Rizal on Reform and Revolution (part 1 of 4)

Rizal on Reform and Revolution (part 1 of 4)

by Levy Abad

Almost a third of the seventeenth century, prior to the birth of Jose Rizal, constituted the history of the French Revolution. The great ideas of the French Revolution like equality, liberty, and fraternity were concepts that were antithetical to the worldview engendered by the feudal order predominant during the Spanish rule. Under this rule, there were two major contending classes that shaped society: few feudal lords that controlled the land and the vast numbers of serfs or peasants that tilled the land for a pittance. The conflict between these two classes gave birth to the ideas of the French Revolution; and thereafter, influenced the history and worldview during the time of Rizal. Even Andres Bonifacio himself read and studied the French Revolution from which he got the clandestine conduct of the Katipunan. Bonifacio was a follower of Rizal.

Who was Jose Rizal? Dr. Jose Rizal is the National Hero of the Philippines. Rizal wrote the two famous novels titled Noli Me Tangere (‘Touch Me Not’) and El Filibusterismo (‘The Filibuster,’ or ‘the Subversive’). If Rizal wrote a novel titled “Or Else” between his two novels, then I think the confusion regarding his stance on the revolution would be clarified. Renato Constantino, in his 1968 essay “Veneration Without Understanding,” pointed out that Rizal was just propped up by the U.S. colonial government as a tool to pacify the revolutionary aspiration of the Filipino people by playing up his reformist calls. Ambeth Ocampo wrote in his newspaper column “Reform and Revolution” (Philippine Daily Inquirer, January 19, 2012) that, “Constantino argued that Rizal was an American sponsored hero, citing without any documentary proof an alleged Philippine Commission meeting where the American colonial government chose Rizal as the foremost national hero because he was nonviolent and reformist, unlike Bonifacio or [Emilio] Aguinaldo.” Granting that there was no documentary proof, any colonial power would have not fostered a known revolutionary like Bonifacio, but would have instead chosen a milder one who would serve the colonial design. A colonial power could also foster a leader with conflicting attitude regarding the issue as this would be a good tool for sowing confusion. My personal take on this is, given the conflicting ideas about Rizal, what was decisive and more important was his practice. If his intention was to depart for Cuba to serve Spanish colonial interest, this was proof enough of where he stood on the matter.

In the same column, Ambeth Ocampo argued that “what Constantino conveniently left out are that Rizal was considered a hero in his lifetime; that he was an honorary president of the Katipunan; that his picture was displayed during Katipunan meetings; and that his name was one of the passwords of the Katipunan. Then of course, the annual commemoration of Rizal’s death each year in December 30 was started by Aguinaldo’s shortlived First Philippine Republic in 1898 (before the American colonial period and continues to our day).”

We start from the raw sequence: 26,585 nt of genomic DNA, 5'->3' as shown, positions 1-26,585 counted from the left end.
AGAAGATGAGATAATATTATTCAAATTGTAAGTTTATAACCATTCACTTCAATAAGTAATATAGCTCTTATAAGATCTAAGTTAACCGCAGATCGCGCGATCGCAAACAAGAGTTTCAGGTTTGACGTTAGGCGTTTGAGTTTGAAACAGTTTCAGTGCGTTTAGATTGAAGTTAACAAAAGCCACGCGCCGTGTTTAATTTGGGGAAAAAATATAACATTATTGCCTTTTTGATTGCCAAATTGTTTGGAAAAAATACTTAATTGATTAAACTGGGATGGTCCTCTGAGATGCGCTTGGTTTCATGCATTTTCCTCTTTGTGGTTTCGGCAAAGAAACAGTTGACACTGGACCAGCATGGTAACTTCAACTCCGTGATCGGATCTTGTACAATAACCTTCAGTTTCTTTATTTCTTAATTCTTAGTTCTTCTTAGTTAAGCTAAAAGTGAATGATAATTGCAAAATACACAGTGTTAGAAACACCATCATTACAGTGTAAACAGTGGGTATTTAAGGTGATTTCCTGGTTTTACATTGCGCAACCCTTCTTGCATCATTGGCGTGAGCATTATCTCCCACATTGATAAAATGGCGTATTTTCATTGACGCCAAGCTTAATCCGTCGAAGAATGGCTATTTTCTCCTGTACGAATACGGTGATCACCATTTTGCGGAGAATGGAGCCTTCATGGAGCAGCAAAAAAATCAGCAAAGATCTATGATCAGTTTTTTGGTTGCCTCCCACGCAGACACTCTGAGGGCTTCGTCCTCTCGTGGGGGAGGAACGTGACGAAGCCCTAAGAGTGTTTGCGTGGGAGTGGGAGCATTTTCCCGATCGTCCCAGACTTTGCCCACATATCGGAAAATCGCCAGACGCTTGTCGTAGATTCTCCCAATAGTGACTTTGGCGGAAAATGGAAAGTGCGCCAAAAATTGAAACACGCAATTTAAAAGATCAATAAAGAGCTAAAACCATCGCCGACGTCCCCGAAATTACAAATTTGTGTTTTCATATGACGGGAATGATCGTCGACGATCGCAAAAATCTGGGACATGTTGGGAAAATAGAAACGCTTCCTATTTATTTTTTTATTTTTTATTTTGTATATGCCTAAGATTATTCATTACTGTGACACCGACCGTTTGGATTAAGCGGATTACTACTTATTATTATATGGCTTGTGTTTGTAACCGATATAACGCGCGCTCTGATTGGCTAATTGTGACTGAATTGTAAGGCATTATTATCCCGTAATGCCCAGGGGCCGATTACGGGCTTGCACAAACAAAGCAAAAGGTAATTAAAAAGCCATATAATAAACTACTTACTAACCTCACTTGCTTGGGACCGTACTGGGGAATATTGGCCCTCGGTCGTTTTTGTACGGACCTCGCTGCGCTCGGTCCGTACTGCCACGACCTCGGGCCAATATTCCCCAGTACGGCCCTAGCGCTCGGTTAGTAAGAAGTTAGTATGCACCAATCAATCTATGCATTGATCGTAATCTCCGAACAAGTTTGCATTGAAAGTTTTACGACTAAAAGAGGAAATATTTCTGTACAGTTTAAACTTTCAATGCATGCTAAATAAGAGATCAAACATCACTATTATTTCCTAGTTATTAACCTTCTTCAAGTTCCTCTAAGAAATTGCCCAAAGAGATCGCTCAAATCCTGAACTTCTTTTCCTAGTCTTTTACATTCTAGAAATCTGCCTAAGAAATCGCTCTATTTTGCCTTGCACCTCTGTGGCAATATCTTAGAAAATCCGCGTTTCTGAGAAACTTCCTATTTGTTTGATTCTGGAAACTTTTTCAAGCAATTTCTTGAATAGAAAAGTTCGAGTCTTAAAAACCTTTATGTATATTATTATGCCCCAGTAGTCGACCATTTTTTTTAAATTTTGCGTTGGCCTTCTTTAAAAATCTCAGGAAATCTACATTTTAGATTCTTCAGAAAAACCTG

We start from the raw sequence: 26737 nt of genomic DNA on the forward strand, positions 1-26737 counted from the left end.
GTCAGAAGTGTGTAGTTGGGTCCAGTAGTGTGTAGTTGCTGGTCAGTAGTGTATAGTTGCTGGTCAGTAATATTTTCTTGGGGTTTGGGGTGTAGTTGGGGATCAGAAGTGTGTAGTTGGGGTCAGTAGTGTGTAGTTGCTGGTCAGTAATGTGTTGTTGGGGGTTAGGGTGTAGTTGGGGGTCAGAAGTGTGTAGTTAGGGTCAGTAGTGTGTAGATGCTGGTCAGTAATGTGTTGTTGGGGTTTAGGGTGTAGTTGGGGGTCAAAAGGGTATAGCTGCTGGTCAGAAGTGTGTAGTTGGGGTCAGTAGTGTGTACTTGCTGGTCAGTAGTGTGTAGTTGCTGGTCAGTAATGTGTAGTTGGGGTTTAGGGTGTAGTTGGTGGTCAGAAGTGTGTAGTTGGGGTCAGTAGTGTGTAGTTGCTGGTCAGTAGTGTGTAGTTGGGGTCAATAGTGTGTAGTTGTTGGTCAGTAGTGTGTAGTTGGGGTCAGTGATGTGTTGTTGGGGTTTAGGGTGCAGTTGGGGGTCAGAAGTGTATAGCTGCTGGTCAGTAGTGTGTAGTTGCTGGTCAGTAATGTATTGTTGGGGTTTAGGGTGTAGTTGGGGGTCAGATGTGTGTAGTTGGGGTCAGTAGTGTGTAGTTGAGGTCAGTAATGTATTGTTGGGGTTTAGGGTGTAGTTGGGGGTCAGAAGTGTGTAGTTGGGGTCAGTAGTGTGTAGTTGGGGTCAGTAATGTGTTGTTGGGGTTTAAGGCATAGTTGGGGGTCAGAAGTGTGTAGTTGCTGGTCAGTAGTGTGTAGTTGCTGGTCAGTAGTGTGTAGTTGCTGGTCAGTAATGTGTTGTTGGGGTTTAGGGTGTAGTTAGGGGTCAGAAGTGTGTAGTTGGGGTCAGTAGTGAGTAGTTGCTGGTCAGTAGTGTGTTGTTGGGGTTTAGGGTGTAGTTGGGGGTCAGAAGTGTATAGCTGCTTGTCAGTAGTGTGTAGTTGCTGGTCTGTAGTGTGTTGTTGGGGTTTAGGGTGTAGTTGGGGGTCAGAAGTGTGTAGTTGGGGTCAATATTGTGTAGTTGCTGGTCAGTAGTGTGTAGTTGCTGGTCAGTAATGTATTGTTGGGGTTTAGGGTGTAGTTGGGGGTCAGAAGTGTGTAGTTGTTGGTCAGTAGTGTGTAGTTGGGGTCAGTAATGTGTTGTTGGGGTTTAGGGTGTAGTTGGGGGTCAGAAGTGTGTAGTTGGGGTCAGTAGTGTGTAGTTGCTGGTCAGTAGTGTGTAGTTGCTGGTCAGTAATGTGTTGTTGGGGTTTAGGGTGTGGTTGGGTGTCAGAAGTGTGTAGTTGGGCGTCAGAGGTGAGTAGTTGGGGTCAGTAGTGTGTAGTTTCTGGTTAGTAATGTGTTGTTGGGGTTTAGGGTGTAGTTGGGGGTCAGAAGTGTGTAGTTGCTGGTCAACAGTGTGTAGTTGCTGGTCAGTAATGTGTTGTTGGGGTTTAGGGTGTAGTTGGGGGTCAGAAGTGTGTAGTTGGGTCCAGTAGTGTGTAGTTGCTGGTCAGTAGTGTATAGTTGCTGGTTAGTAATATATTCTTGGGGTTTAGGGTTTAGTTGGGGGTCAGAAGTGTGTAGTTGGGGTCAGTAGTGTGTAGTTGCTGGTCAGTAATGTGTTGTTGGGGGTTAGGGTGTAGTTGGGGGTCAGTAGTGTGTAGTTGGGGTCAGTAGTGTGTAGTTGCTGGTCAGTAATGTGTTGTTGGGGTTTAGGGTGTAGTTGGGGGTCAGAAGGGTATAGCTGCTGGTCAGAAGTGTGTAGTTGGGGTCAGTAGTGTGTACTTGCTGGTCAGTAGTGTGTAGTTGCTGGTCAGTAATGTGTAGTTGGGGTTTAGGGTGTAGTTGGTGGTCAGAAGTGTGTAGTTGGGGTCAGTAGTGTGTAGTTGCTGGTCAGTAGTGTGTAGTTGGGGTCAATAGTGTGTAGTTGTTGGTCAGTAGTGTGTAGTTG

Jose Maria Sison, a known leader of the revolutionary movement in the Philippines from 1968 up to the present, also expressed some crucial points regarding the matter. If I am not mistaken in my grasp of it, we cannot judge the ideas of Jose Rizal out of the context since doing this will be unfair. The ideas of Rizal exposed the ills of Spanish colonial rule. Rizal’s reformism prepared the condition and set the stage for the revolution to grow.

In his book Struggle for National Democracy (1967), Sison wrote a piece titled “Rizal, The Subversive,” in which he saw Rizal as a leading representative of the “left wing” of the middle class, developing his own “nationalist sentiment and consciousness.” Elmer A. Ordonez, in “Rizal and the Literature of the Left,” quoted Sison: “What made Rizal a progressive and a radical of his own time was his ultimate recognition that the liberties of the individual could be realized only if the nation as a whole, particularly the masses, would be uplifted and enjoy more freedom from an overwhelming system of clerical authoritarians and anti-liberals who represented what was long considered backward in the northern parts of Europe.” Ordonez added that Sison emphasized that Rizal’s novels demonstrated that revolution was an offshoot of reform. The character of Ibarra showed his frustration in reformist efforts, but the other forces represented by Elias, struggled to fight the oppressors. In Noli Me Tangere, Pilosopo Tasyo told Ibarra: “Change will ultimately come with the coming of fresh ideas from abroad.”

(to be continued in the next issue)